When valuing a winery, experts should generally approach it as they would any other manufacturing process—with a few key differences, explains Keith Meyers (Perkins & Co.), who conducted a recent webinar on valuing wineries.
Proper aging: First of all, the process of turning grapes into wine has a long lead time—about two years—according to Meyers. “Because of this long process, inventory turnover is very slow,” he says. Also, it takes a number of years for inventory to “stabilize,” which means you need to extend your forecasts past the stabilization period. “You may have to forecast out up to 10 years to develop a reasonable value,” he says.
Another factor to consider is that the inputs to the process are not typical raw materials—they are agricultural products that can be volatile due to the effects of Mother Nature. “The quantity and quality of the inputs—the grapes in this case—can change materially from year to year, so you need to take that additional risk into account,” he advises. In some cases, wineries have had to scrap as much as a year’s production because of problems with the grapes or the quality of the wine.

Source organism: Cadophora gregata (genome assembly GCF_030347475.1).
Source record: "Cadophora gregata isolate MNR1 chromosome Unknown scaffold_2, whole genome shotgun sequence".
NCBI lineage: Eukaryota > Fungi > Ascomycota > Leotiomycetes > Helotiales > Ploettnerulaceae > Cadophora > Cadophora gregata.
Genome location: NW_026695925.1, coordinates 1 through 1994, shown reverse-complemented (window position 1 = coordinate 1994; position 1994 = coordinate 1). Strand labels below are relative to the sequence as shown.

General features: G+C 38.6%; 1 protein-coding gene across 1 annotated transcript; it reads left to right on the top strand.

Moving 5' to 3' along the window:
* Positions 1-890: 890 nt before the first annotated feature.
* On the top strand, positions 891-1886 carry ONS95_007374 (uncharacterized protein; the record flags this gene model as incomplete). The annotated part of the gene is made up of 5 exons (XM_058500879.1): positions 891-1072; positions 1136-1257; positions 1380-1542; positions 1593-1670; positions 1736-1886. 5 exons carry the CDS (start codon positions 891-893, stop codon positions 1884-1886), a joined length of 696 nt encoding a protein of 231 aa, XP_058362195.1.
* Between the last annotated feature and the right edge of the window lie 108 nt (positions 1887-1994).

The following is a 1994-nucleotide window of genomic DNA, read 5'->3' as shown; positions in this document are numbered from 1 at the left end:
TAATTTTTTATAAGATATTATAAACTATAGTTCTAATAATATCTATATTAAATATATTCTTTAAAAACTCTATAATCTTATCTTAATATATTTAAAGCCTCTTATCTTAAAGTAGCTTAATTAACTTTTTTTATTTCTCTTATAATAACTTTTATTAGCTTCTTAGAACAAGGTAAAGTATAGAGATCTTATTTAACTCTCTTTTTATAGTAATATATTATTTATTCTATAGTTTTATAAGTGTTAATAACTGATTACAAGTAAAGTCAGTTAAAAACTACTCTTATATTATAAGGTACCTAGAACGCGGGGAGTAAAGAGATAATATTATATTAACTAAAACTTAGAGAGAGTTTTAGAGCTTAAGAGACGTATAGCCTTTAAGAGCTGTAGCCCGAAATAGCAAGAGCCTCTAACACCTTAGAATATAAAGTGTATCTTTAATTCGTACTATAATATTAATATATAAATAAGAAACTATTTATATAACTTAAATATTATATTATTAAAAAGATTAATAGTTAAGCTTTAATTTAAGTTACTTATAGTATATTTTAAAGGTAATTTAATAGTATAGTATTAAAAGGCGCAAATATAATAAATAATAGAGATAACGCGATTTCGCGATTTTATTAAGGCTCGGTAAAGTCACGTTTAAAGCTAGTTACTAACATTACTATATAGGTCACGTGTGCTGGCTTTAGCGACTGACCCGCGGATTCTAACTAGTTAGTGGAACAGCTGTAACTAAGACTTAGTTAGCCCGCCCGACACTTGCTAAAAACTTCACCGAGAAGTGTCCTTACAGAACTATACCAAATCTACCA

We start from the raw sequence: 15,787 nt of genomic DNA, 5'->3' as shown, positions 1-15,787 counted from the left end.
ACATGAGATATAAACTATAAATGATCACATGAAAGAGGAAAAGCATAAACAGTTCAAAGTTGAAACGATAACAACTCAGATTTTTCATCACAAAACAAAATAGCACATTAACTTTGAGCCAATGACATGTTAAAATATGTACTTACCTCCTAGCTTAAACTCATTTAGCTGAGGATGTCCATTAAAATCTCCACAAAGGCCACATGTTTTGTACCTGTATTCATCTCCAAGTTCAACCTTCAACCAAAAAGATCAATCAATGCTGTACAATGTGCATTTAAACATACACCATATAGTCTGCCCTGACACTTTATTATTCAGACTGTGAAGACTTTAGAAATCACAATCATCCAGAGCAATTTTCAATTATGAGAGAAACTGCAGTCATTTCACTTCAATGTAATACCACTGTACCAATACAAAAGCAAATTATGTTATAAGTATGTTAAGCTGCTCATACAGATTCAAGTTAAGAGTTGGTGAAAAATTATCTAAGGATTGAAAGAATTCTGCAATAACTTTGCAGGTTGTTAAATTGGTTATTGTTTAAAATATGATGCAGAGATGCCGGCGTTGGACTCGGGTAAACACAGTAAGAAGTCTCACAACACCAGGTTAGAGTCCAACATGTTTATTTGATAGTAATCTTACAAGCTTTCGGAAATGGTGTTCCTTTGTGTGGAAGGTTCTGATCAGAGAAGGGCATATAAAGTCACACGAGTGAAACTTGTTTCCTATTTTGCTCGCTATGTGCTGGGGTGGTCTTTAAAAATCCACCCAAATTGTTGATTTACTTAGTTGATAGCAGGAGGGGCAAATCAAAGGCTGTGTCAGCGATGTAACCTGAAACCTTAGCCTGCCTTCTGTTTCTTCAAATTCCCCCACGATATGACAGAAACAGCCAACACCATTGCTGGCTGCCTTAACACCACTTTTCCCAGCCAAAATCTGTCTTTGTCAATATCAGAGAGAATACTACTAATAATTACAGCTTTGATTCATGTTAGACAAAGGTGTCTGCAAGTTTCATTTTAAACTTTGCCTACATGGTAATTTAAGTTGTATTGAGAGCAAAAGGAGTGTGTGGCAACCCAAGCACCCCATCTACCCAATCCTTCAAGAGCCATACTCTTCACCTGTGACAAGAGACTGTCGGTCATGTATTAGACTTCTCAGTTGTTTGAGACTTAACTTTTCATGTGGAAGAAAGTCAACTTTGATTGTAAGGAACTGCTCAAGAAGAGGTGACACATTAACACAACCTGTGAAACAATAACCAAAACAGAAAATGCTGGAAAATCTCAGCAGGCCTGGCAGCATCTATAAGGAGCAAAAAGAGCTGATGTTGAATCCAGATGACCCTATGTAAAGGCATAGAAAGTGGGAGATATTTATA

Bitter taste: There’s one issue that can have a major downward impact on valuation—and it has nothing to do with the grapes. If the owner has plopped a million-dollar mansion onto the property and uses it as a primary residence, the value of the winery will be negatively impacted, Meyers points out. Potential buyers will then be limited to “lifestyle” buyers—those looking to live and work on the property in grand style. Better to have a modest structure on the property that the new owner can possibly convert to other purposes, such as housing for the vineyard manager or winemaker.
To access a recording to the webinar, Special Considerations in Valuing Wineries, click here (purchase required).
Please let us know
if you have any comments about this article or enhancements you would like to see.